Supply chains are a crucial part of our society, ensuring a commodity is produced and then delivered to a consumer. However, the logistics behind moving goods along a supply chain is where it can get quite complicated.
For instance, the International Labour Organization in this article illustrates how shrimp from Thailand is distributed across the globe. To get from the hatcheries in Thailand to your freezer, the shrimp must mature, get harvested, be peeled, shipped to the UK, bought by a wholesaler, and then delivered to your supermarket shelf.
But what about unconventional supply chains in hard-to-reach locations? In this blog post, we’ll talk about five of the most extreme supply chain examples and detail what logistics personnel must deal with to tackle these challenges.
#5 – Marine Outpost, Afghanistan
Afghanistan is a land-locked country, bordering Iran, Pakistan, Tajikistan Uzbekistan and China. It’s a mountainous region, with very little in the way of infrastructure largely because of human conflicts over the last 30 years or so.
While the US recently withdrew its military presence in 2016, the country remains an active conflict zone; making delivering goods challenging for logistics professionals.
In a video by SupplyChainBrain, Steve Geary, president of Supply Chain Visions describes a situation where a platoon of US marines urgently needed supplies. Unfortunately, as they were in a difficult to reach location in the mountains, the military needed to be creative in their efforts to resupply the troops.
The solution Lockheed Martin devised, involved retrofitting Federal Aviation Administration-certified helicopters with remote controls, fundamentally turning the aircraft into autonomous drones. The choppers could carry just over 2 tonnes of supplies, approximately 250 miles. Steve went on to say that they’ve run over 1,900 of these missions without a single loss.
#4 – Deadhorse, Alaska
You’ve all seen Ice Road Truckers, right? It’s the reality TV show where truck drivers carry their wares across the Dalton Highway to Deadhorse, keeping oil service companies in the remote settlement supplied throughout the year.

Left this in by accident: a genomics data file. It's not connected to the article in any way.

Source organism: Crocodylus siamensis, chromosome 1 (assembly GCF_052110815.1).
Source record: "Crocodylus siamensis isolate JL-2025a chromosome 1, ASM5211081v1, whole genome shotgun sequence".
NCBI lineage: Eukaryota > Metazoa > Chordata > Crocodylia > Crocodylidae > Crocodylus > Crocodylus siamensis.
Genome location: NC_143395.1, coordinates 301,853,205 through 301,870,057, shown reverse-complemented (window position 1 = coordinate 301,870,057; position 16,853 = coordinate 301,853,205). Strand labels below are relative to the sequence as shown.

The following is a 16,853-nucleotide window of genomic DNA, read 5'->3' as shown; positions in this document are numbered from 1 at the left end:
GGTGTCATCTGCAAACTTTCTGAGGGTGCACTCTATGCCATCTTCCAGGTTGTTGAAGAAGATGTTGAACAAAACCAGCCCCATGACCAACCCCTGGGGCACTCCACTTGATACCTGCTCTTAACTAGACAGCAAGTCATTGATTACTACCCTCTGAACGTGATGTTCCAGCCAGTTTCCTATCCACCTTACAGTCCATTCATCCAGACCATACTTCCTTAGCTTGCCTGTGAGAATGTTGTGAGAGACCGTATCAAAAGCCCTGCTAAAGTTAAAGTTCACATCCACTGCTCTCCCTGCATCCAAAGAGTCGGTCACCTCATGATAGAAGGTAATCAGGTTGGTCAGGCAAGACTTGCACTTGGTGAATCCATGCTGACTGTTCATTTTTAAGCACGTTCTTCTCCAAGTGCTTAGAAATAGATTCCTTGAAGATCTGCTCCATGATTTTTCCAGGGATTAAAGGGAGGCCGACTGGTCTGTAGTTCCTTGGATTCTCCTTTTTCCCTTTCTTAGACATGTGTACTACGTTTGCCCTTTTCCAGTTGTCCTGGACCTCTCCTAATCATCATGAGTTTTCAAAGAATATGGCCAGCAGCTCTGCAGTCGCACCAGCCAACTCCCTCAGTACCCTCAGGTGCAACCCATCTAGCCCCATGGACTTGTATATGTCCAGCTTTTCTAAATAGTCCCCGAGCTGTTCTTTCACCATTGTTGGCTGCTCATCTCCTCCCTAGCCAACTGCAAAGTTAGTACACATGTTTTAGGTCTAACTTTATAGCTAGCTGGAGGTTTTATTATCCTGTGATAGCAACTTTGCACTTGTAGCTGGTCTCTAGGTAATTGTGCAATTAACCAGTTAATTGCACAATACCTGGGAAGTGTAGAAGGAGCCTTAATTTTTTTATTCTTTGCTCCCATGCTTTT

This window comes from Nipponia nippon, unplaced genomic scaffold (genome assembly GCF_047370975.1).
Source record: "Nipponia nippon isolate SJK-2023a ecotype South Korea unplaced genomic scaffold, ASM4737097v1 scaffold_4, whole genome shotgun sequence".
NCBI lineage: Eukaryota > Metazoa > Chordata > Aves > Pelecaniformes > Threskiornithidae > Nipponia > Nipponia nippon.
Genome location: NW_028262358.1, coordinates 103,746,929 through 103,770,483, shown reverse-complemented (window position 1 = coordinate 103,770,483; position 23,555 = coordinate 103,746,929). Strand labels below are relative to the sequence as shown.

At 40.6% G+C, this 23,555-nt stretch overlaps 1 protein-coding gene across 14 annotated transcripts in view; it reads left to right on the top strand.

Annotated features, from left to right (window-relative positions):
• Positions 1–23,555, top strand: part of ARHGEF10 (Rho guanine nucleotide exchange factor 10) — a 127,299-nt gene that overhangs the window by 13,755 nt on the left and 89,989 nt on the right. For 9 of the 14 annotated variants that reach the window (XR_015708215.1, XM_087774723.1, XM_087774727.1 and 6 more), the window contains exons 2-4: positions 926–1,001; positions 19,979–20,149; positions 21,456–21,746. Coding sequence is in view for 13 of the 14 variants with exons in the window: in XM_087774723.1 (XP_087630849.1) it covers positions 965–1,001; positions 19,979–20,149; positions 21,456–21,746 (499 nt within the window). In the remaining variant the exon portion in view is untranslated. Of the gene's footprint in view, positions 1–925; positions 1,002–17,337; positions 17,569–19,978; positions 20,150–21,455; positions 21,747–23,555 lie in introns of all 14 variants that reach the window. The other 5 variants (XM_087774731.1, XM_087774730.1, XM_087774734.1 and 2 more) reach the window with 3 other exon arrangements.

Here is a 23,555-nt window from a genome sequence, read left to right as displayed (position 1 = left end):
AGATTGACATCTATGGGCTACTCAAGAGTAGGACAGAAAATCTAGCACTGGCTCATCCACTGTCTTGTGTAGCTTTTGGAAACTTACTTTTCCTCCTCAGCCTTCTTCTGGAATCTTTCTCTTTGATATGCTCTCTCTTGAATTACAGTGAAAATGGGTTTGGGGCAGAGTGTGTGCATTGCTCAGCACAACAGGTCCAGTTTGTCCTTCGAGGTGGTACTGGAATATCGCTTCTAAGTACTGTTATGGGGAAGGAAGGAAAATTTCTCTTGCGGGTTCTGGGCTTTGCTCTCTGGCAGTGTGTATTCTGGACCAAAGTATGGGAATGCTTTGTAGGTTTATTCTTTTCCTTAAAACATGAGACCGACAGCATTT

Deadhorse is on the very northern tip of Alaska, in the United States and according to Wikipedia it features as ‘borderline semi-arid-tundra climate’. In July, its warmest month, the temperature very rarely soars past 8.3°C, with a winter low of -40°C frequently expected.
To survive the brutal winters, residents of Deadhorse, require a steady stream of supplies. And they rely on trucks navigating the hazards to the Dalton Highway to keep the remote town running. All manner of goods are delivered along this key supply chain route, including food, building materials, mining equipment and much more.
Truck drivers must navigate blizzards, whiteouts, frozen lakes, melting ice, hypothermia and frostbite in their quest to keep Deadhorse operational.
#3 – Yungas Road – Bolivia
Yungas Road, or The Road of Death, is one of the most extreme supply chain routes in the world. The Bolivian highway is approximately 40 miles long, has over 200 hairpin turns and for the most part, is less than single carriageway in width. The penalty for wandering too far out of your lane? – a 3,000 feet drop into the Amazon rainforest. At the height of its danger, Yungas Road claimed over 300 lives a year.
Being a mountain road, Camino a Los Yungas ascends to around 4,650 metres above sea level. Hazards include the aforementioned sheer drops, but also the usual mountain weather, hill fog and the condition of the road itself. It isn’t a tarmac road, for the most part, it’s instead a mud road, which can become dusty in the dry season or a boggy mess in the wetter climates.